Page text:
If you're a Christian talk radio listener in the greater Chicago area, chances are you already know about Mark Elfstrand. Soon, men across the rest of America will be familiar with Elfstrand and his heart for a rediscovery of manhood thanks to his new book 10 Passions of a Man's Soul (Moody Press, 2006). Building upon the insights and expertise of recognized Christian leaders, Elfstrand jumps right into the issues that really drive a man.

Earlier this month at the International Christian Retail Show in Atlanta, Mark took time out of his busy schedule to squeeze in a discussion about the book between his remote radio broadcast and an interview with Indianapolis Colts head coach Tony Dungy.

Mark, your book has been called, “A tool for men to check themselves for hidden danger zones.” Can you elaborate on that? How so?
Well, every one of the 10 passions can be a danger zone for a man, and let’s just start with the first one, which is purpose. I just noticed an article that came out on one of the religious websites over the last few days talking about the importance of a man having purpose, or the risk he gets to the end of his life and [experiences] the feeling of emptiness. Well that’s not a good feeling to have for a man! So, when you think about the idea of “purpose,” the danger zone is that it never enters the man’s mind that that’s even an issue.

A man of adventure – what happens when he loses sight of adventure? His life becomes boring, and drab. He loses the beauty of what God has created for him. And a man can become depressed about that as he goes along.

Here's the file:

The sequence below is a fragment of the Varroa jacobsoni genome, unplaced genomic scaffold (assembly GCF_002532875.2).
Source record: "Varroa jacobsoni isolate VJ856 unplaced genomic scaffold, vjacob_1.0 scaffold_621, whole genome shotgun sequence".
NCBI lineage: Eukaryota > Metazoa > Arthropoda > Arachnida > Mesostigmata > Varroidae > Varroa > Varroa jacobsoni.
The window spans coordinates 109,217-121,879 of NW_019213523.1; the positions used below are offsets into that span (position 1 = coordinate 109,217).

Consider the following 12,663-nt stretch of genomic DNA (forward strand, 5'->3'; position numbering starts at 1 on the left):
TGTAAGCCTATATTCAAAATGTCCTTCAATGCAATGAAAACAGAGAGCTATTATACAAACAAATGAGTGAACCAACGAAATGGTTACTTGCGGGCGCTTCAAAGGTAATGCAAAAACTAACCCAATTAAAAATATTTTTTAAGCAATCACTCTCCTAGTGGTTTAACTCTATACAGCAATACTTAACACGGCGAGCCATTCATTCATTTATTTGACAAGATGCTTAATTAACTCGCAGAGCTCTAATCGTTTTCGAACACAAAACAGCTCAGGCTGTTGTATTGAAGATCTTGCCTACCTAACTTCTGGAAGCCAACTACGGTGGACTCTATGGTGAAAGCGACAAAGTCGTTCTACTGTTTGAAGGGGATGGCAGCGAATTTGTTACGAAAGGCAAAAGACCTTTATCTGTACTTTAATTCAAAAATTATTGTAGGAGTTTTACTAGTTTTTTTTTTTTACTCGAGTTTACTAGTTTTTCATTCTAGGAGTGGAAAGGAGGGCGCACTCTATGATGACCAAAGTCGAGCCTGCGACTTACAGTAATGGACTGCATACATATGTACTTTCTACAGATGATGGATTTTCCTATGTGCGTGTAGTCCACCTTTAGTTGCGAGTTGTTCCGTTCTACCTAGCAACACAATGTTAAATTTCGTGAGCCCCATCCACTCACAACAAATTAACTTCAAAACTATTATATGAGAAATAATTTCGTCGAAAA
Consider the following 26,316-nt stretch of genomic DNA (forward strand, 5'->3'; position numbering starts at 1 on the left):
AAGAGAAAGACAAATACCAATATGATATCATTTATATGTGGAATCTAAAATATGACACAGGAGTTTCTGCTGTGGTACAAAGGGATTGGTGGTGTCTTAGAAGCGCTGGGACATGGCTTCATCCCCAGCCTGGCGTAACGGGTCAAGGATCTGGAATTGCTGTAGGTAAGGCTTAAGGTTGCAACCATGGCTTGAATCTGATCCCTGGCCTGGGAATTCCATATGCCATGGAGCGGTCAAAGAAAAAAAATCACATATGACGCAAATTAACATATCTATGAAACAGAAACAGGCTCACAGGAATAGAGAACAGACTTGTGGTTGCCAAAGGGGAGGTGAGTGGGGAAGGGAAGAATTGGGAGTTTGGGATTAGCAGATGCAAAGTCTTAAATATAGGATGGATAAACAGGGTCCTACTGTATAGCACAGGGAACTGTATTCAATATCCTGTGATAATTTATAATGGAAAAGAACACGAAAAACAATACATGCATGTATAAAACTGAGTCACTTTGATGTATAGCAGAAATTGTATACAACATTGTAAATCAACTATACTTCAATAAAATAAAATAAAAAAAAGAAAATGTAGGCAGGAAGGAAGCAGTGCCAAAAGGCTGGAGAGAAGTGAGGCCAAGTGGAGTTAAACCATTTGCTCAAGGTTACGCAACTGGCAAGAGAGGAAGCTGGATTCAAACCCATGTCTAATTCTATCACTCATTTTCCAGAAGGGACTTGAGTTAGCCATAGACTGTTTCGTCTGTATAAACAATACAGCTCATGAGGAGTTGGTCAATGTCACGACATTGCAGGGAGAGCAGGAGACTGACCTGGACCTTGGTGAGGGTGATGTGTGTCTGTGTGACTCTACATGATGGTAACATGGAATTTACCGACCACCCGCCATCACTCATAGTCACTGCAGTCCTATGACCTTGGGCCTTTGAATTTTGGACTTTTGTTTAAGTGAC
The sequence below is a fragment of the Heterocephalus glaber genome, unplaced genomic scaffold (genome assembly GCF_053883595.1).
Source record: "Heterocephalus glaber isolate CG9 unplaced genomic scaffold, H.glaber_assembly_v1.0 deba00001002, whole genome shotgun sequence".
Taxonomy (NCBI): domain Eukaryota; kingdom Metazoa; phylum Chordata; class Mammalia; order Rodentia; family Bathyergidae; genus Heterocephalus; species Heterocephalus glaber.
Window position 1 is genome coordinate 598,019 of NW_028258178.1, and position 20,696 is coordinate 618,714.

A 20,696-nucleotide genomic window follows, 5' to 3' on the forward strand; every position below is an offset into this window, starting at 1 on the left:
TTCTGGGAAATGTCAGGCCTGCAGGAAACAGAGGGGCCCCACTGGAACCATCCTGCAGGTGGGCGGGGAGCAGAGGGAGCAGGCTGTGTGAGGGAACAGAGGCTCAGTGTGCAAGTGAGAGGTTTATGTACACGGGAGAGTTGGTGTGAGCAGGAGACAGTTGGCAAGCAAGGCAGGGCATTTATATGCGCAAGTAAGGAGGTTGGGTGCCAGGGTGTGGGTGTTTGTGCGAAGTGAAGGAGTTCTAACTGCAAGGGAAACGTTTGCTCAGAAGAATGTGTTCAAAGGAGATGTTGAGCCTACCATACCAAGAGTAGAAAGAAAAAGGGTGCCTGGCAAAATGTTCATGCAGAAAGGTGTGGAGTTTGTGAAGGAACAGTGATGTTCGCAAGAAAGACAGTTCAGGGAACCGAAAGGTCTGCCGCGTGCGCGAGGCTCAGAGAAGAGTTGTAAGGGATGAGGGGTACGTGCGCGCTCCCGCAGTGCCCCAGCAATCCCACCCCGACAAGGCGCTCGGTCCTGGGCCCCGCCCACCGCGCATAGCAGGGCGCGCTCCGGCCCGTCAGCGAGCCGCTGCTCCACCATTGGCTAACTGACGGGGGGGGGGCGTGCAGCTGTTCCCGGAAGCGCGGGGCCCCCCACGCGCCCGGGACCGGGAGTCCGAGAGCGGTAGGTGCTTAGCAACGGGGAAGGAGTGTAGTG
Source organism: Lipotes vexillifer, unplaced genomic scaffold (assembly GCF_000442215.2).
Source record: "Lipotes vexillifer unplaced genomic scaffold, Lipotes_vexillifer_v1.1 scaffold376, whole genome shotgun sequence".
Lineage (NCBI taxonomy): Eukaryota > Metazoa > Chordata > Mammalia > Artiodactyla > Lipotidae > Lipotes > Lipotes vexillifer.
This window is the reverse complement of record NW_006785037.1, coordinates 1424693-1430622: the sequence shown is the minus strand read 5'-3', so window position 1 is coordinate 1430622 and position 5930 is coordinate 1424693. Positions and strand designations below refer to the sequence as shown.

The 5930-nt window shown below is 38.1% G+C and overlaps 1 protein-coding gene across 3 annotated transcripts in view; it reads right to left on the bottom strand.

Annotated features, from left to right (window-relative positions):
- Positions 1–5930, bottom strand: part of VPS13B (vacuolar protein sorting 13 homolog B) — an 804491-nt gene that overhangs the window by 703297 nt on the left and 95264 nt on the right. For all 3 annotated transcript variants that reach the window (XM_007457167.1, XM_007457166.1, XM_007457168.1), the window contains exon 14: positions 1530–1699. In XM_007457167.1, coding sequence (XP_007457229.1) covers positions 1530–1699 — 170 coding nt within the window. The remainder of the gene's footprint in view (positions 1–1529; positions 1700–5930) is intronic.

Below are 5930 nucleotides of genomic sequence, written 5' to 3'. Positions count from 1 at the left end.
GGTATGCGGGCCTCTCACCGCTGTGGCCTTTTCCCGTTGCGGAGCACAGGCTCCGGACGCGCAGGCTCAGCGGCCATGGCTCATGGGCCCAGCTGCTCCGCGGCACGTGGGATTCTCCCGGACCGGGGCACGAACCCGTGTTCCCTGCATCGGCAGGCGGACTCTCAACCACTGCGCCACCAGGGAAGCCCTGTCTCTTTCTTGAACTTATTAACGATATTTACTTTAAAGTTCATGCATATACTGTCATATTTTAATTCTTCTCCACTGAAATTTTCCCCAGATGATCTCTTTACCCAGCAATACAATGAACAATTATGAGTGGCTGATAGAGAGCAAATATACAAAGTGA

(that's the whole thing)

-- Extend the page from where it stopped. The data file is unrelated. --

So that can be a danger zone. So, really I think all 10 at some point can become danger zones. That’s why the book is a guide through manhood of what to watch out for.

Speak to this identity issue of manhood. What is it? And what struggles do we have with identity in today’s culture?
Yeah, this is perhaps the biggest thing, the biggest piece, the reason why I got involved in this at all. And it really started a few years ago (I tell a little bit of that story in the book). A friend of mine from Dallas-Fort Worth came up and did a men’s retreat for us, a men’s weekend. And he had written a book called Things Only Men Know. Most women think it’s a short book [laughs], but it’s really not, it’s got a lot of pages in it.

And so he came up and did the retreat, and at the last session I was gone that night; I had another commitment that I had to attend. So the next day we had lunch and I said, “What happened last night?” And he said, “Well, I did something, Mark, I’ve done a few other times, I said to the men, ‘There are men in this room who’ve never felt embraced by manhood.’” And these are not guys in their teens or twenties. These are men all over 30, all of them, and several of them over 40 and 50.

So he says this to them, and I go, “Oh, my goodness.” I’m embarrassed, you know. “What happened?”

He said, “Well, Mark, again I’ve done this in several other places, and I got the same results with your men as I did when I’ve done this before.”

So I’m on the edge of my chair. I said, “What happened?”

And he says, “Half the men in the room stood.”

I have sales and marketing as my background. You don’t have to be a Marketing major to figure this out. But if he’s getting about that same response [at every venue], this is a significant issue. In fact, it is the significant issue.